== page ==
WASHINGTON (Reuters) - More than two-thirds of Americans disapprove of the way President Barack Obama is handling high gasoline prices, although most do not blame him for them, according to a Reuters/Ipsos online poll released on Tuesday.
Sixty-eight percent disapprove and 24 percent approve of how Obama is responding to price increases that have become one of the biggest issues in the 2012 presidential campaign.
In the past month, U.S. fuel prices have jumped about $0.30 per gallon to about $3.90 and the Republicans seeking to replace the Democrat in the November 6 election have seized upon the issue to attack his energy policies.
The disapproval reaches across party lines, potentially spelling trouble for Obama in the election, although the online survey showed voters hold oil companies or foreign countries more accountable than politicians for the price spike.
"Obama is getting heat for it but people aren't necessarily blaming him for it," said Chris Jackson, research director for Ipsos public affairs.
Majorities of Republicans, Democrats and independents all disapprove of the president's handling of gas prices, according to the online poll of 606 Americans conducted March 26-27.
Eighty-nine percent of Republicans said they disapproved, as did 52 percent of Democrats and 73 percent of independents.
"People are unhappy that they are having to pay $3.90 a gallon. They want somebody to be able to lash out at and the president is as good a person as anybody," Jackson said.
BLAMING OIL COMPANIES
The most common reason cited by voters of all political stripes for the rising cost was oil company greed.
Overall, 36 percent of respondents said "oil companies that want to make too much profit" deserve the most blame for higher energy prices. Twenty-eight percent of Republicans said so, as did 44 percent of Democrats and 32 percent of independents.
Twenty-six percent of all respondents said a range of factors was equally to blame, including oil companies, politicians, foreign countries that dominate oil reserves and environmentalists who want to limit oil exploration.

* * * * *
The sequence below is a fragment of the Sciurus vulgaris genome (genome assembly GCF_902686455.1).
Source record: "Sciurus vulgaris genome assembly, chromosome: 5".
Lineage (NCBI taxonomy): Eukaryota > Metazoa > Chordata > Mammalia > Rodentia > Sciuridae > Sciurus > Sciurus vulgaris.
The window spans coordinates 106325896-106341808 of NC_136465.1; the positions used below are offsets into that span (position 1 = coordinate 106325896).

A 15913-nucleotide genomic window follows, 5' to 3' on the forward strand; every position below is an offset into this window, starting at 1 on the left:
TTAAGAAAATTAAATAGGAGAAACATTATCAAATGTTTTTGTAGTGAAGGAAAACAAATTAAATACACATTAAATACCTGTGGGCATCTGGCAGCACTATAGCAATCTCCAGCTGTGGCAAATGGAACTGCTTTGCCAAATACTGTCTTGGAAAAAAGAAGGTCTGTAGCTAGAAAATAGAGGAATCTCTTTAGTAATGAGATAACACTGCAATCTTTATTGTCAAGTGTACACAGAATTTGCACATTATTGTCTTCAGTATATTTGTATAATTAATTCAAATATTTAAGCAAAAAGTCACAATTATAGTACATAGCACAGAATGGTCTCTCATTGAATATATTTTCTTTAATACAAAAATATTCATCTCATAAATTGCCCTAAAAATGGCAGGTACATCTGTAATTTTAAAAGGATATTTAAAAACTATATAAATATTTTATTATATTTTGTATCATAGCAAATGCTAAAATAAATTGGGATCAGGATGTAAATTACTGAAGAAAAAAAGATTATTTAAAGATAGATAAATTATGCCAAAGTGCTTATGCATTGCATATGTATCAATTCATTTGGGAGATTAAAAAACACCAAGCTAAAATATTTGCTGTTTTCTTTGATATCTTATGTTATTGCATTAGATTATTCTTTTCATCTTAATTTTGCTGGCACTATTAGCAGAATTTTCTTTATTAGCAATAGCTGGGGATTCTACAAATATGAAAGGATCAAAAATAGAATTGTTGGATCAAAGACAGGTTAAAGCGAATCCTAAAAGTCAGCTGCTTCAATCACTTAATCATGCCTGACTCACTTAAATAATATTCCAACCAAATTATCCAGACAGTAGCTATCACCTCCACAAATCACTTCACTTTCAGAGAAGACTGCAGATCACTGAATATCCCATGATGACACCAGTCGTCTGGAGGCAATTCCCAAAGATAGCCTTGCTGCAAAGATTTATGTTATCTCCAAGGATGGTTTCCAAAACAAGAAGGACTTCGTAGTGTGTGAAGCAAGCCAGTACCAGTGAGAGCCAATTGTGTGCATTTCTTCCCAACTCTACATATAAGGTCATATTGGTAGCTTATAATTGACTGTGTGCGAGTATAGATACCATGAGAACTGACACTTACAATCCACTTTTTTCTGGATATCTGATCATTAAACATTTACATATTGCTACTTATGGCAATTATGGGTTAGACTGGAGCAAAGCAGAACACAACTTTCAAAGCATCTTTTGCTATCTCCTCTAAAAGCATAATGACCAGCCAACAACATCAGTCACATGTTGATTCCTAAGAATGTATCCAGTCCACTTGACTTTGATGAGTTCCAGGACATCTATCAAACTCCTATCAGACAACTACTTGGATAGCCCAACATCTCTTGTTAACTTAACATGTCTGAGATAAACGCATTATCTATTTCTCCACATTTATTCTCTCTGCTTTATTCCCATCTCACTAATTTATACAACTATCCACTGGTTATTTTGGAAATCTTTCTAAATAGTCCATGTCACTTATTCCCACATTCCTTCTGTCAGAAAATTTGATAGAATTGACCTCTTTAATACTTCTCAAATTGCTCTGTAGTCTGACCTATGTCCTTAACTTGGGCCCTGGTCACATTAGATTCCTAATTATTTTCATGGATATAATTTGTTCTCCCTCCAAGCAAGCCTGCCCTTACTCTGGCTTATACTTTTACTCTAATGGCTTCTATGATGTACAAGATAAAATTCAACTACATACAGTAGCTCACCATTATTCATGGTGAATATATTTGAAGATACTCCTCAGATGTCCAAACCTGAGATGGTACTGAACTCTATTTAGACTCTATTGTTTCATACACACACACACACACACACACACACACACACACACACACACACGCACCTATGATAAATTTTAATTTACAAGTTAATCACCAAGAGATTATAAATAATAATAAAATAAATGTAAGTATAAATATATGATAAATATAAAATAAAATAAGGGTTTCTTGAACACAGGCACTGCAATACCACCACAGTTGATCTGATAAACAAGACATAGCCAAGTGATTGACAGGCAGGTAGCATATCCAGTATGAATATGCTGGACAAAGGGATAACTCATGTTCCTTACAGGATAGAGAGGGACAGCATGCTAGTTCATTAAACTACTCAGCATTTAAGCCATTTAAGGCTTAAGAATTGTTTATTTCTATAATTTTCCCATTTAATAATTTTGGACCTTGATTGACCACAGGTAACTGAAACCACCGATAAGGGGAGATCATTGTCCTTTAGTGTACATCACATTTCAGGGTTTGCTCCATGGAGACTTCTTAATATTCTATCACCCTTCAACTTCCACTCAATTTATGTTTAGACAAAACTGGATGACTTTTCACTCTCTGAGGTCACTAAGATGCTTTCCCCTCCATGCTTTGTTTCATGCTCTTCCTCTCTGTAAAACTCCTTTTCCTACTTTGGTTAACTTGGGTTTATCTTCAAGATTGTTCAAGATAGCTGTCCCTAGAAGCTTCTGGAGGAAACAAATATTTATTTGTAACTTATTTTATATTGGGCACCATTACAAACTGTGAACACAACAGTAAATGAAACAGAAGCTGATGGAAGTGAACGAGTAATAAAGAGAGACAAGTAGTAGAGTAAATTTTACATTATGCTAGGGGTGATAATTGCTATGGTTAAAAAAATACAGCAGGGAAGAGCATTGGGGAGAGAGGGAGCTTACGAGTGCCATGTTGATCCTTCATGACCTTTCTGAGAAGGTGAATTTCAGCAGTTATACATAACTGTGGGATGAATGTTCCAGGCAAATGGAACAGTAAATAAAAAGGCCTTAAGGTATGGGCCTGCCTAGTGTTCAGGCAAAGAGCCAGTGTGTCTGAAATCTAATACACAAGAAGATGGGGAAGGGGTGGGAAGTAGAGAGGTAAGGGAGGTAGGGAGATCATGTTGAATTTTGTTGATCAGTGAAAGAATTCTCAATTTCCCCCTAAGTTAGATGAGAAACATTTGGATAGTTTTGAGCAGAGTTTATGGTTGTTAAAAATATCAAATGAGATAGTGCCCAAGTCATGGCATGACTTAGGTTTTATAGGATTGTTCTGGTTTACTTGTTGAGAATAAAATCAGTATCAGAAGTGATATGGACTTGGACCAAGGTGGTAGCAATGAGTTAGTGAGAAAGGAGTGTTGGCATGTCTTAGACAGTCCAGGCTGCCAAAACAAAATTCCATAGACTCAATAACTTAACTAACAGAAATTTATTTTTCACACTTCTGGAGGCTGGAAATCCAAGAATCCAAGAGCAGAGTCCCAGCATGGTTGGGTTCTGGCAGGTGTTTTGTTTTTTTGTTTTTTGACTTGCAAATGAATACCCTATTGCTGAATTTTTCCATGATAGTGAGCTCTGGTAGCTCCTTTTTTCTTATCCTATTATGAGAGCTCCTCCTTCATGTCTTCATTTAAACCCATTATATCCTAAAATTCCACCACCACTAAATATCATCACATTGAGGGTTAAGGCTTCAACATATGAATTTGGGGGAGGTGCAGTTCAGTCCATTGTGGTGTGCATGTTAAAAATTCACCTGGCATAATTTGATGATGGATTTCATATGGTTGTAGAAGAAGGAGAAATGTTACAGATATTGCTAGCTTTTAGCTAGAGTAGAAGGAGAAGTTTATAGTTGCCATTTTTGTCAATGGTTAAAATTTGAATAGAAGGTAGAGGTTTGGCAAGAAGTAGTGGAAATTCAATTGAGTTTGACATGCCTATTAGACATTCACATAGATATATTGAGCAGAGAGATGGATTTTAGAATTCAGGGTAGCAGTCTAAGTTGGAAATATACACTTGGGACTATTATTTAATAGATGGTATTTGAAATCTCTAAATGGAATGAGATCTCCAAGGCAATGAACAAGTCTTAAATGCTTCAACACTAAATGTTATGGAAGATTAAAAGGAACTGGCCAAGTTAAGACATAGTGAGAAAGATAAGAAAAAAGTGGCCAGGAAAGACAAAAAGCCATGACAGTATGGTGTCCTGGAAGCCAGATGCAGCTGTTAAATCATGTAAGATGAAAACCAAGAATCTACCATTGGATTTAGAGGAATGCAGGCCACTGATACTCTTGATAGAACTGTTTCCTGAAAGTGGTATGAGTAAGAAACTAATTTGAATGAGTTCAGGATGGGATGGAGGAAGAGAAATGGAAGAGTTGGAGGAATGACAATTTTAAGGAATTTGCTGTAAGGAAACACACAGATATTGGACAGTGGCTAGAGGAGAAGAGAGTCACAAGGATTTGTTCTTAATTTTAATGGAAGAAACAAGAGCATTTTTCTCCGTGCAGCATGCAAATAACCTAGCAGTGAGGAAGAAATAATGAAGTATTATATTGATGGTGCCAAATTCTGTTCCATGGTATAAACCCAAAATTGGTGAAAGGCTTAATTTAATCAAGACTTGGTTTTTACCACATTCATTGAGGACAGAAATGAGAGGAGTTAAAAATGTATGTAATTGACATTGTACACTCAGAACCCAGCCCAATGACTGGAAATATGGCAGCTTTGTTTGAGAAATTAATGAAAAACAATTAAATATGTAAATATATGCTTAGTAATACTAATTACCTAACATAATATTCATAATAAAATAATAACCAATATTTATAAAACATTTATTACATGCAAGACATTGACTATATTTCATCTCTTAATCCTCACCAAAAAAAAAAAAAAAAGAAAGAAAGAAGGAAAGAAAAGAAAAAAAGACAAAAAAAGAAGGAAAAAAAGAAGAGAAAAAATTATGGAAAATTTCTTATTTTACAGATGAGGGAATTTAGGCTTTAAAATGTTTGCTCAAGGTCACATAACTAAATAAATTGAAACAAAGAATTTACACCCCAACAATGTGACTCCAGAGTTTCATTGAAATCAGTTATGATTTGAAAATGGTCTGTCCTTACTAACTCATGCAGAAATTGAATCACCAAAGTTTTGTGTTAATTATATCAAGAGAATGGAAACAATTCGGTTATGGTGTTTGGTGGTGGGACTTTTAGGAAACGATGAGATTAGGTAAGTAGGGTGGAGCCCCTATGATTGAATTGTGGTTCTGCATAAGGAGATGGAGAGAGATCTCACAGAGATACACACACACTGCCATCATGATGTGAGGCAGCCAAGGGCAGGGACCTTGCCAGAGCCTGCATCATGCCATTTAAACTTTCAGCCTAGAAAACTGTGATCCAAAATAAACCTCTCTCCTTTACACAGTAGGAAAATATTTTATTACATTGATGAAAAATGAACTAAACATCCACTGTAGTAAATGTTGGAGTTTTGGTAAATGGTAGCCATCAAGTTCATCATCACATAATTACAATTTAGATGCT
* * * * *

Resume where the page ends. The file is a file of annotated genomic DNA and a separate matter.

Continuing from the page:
There was little difference in that result across party lines. Twenty-seven percent of Republicans, 24 percent of Democrats and 32 percent of independents said all of those factors were equally to blame.
Republicans have hit Obama particularly hard for his decision to block TransCanada Corp.'s Keystone XL Canada-to-Texas pipeline as a sign that his energy priorities are hurting America.
Hoping to placate car-loving Americans, Obama toured U.S. oil country last week to tout his "all of the above" energy strategy that includes room for oil and gas development in addition to support for renewable fuels.
In Oklahoma, he pledged to accelerate approval of the southern leg of the Keystone XL pipeline. Republicans immediately dismissed the campaign-style stop as a stunt, saying Obama does not have the authority to really jump start the project.
Jackson said Obama has little to fear, at least according to historic trends, from gas prices alone if the U.S. economy continues to recover from deep recession.
Previous spikes in fuel prices have not affected U.S. presidential election results. But economists warn that higher gas prices could slow the overall economy, which would toughen Obama's chances of winning re-election.
The poll has a credibility interval of plus or minus 4.6 percentage points for all respondents.
(Editing by Alistair Bell and Eric Beech)